You know in the Late Late Show debate on this subject we didn't learn an awful lot, mainly because I think it was too short, and the highlight was certainly watching Ham Sandwich (up Meath!), but we did get an interesting point from Una Mullally, the Irish Times journalist. She said that she often talked about marriage among her straight friends and they always said that no matter how much you get along outside marriage its only when you get married that you feel some kind of X factor, some great joy I guess. Then she said, almost tearfully, that she wanted that feeling and thats why Civil Partnership didn't cut it.

    I suppose thats our 'want' then but what is that exactly? What magical sensation comes over a married couple that she is referring to? I guess we could come up with two possibilities: a) the married couple read the latest legal bulletin on the constitutional advantages of marriage and secure in the legal opinion of X judge and Y barrister they feel all cosy in the marriage or b) what we are talking about is some kind of mystical sensation?

    Somehow its obviously b) we are referring to and I wonder would I bring many readers with me if I asked was that a spiritual sensation? Why not, most peoples in most societies, not least the Irish, have always recognised a spiritual side and the great philosophers from the time of the Greeks on have always said that we have a soul, whose struggles sometimes the physical side can feel etc. And, as far as I know since recorded history began, the indulgence in any sexual activities outside of marriage has been seen as impacting negatively on the soul while within in it it was always considered a healthy and good thing. Could this be what her friends are really describing?

    Anyway if this is true, and we have to speculate a bit to get to the real heart of what is driving some in the LGBT community on I think, then the bad news is that, again almost since time immemorial, homosexual activities have been considered as being always bad for a person's soul. So if Una or whoever gets married they won't get to feel that X factor? That spiritually reassuring sensation of being in harmony with your soul? So will the SSM campaign in a way never end? Will the same group then demand to be married in a church for example, after all they are entitled to be treated equally by all groups including the Church etc etc, in order to continually chase that X factor that might, if the above is correct, always allude them?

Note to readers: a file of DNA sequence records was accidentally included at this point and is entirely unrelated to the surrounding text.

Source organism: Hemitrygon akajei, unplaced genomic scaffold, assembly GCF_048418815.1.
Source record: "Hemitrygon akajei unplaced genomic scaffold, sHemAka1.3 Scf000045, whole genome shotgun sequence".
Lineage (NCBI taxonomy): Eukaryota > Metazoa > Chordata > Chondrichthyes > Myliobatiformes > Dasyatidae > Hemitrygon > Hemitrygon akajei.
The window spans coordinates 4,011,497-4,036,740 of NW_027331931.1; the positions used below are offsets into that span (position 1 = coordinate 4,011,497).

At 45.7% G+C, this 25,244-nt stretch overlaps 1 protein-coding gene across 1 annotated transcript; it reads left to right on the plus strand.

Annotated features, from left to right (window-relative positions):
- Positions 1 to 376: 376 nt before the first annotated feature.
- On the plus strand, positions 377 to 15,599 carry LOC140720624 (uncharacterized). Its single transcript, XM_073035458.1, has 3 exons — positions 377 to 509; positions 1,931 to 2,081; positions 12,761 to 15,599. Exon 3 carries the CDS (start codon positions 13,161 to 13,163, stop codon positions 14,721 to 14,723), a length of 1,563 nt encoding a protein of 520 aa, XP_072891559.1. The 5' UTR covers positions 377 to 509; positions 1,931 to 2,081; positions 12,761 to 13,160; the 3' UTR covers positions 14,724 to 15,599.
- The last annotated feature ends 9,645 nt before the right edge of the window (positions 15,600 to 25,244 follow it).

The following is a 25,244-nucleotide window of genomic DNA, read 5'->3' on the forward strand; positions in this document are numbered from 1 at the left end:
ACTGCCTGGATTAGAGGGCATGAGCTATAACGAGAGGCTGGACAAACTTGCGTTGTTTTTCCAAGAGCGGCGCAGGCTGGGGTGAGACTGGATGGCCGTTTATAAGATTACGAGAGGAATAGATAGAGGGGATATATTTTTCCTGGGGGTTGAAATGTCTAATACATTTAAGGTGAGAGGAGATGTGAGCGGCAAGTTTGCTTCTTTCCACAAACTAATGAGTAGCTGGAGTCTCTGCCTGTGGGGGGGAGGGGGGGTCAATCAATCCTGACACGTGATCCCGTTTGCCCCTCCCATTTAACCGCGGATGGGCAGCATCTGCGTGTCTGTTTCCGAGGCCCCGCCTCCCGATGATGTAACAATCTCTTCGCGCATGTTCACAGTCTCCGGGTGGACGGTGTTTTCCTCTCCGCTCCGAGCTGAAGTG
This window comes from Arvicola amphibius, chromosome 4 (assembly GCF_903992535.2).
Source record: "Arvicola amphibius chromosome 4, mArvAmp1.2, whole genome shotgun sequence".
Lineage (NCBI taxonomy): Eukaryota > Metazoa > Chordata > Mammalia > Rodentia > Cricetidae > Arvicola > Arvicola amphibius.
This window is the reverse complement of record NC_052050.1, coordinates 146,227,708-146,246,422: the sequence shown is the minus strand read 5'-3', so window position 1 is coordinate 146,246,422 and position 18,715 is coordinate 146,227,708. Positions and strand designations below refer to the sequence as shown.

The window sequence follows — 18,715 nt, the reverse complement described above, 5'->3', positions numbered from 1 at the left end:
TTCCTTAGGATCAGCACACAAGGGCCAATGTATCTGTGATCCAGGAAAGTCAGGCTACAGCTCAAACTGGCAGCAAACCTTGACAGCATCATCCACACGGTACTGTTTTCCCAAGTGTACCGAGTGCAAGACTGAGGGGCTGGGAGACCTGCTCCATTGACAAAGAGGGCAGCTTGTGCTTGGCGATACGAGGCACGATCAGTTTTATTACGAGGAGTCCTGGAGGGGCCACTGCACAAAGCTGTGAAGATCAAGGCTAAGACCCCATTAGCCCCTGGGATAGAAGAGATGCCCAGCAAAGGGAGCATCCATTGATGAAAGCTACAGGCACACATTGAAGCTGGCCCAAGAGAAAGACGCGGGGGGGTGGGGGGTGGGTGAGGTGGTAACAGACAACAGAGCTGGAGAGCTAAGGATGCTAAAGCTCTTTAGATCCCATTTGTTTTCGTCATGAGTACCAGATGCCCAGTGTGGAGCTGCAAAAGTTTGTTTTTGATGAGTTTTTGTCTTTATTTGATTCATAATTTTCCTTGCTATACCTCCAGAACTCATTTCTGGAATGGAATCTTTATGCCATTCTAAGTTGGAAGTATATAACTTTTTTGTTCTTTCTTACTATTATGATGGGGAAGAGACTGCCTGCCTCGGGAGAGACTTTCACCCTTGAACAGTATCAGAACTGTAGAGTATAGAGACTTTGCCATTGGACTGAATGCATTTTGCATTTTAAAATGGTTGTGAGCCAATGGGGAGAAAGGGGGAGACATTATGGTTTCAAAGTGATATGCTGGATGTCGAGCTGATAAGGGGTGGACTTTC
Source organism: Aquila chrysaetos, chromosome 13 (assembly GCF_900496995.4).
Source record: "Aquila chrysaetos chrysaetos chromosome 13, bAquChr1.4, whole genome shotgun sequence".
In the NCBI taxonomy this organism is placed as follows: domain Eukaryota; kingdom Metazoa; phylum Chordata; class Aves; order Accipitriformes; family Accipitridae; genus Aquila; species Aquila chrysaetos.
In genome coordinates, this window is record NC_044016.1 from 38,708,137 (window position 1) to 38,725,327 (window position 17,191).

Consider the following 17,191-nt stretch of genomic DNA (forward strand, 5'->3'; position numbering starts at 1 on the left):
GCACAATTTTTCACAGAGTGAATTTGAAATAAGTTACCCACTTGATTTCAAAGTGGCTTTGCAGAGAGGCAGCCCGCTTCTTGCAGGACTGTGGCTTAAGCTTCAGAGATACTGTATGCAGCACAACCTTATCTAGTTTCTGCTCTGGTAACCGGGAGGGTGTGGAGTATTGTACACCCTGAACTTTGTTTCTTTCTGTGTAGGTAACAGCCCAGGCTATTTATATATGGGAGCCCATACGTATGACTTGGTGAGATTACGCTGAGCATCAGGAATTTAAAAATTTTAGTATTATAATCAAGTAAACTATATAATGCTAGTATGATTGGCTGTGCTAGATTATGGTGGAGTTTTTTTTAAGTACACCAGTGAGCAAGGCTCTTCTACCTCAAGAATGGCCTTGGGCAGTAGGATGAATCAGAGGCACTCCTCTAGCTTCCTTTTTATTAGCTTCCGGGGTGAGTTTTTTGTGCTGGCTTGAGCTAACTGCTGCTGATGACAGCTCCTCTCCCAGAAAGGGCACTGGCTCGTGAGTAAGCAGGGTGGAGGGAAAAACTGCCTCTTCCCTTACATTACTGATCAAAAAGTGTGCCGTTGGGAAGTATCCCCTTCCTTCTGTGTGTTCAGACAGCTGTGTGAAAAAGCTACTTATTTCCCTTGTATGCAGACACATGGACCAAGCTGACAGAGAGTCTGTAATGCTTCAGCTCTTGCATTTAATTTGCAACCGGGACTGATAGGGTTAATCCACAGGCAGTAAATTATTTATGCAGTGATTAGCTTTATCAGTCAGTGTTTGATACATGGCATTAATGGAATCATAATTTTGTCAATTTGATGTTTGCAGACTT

Ok the last few paragraphs are widely speculative I admit but I think there is a core issue here. It seems to me that what we are really debating is a kind of spiritual acceptance that the LGBT community are looking for from the rest of us, at its core it seems to be really about that? And I don't think they will ever be satisfied with any step that the rest of us can take to meet that because at its core a spiritual anything cannot be delivered by secular authorities or a vote of the people etc.

    Hence unfortunately I suspect we are going to go on feeling bullied by some in the LGBT community who will never be satisfied by any step taken to accommodate them, with a Yes vote, if they get it, being only another notch on their way to getting this mythical acceptance rather than being about making 'Gra the law' at all.

    So I think at any rate.
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  7. #7
    Des Quirell Des Quirell is offline
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    scolairebocht,

    I'm really very sorry that real life happened to intrude just when we were getting engaged.

    I had really intended a greater degree of engagement. I can only thank you for your energies in replying.

    I won't reply to your last post out of politeness; I don't have the time to do so in a meaningful way, and I'd always intended that you'd have the last word if I had the first.

    Let us see how the real vote goes. Whatever way the dice fall won't really validate my word or yours.

    Thank you so much for getting involved; I appreciate that greatly and will look forward to further interactions which may well involve a laugh and the clink of glasses.

    Again, my apologies for being absent for so long. Life does that. At inopportune times, but sometimes with pleasant results.